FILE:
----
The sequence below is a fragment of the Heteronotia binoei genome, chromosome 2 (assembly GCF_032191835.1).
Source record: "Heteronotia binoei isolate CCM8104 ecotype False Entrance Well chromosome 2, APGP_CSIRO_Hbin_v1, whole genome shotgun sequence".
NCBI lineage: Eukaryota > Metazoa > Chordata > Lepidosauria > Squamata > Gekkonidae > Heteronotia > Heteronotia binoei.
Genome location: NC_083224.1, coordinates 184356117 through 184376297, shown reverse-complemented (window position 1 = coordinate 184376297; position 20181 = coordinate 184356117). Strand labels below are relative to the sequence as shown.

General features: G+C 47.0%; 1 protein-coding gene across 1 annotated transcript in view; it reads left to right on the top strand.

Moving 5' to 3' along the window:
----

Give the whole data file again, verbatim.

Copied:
The sequence below is a fragment of the Heteronotia binoei genome, chromosome 2 (assembly GCF_032191835.1).
Source record: "Heteronotia binoei isolate CCM8104 ecotype False Entrance Well chromosome 2, APGP_CSIRO_Hbin_v1, whole genome shotgun sequence".
NCBI lineage: Eukaryota > Metazoa > Chordata > Lepidosauria > Squamata > Gekkonidae > Heteronotia > Heteronotia binoei.
Genome location: NC_083224.1, coordinates 184356117 through 184376297, shown reverse-complemented (window position 1 = coordinate 184376297; position 20181 = coordinate 184356117). Strand labels below are relative to the sequence as shown.

General features: G+C 47.0%; 1 protein-coding gene across 1 annotated transcript in view; it reads left to right on the top strand.

Moving 5' to 3' along the window: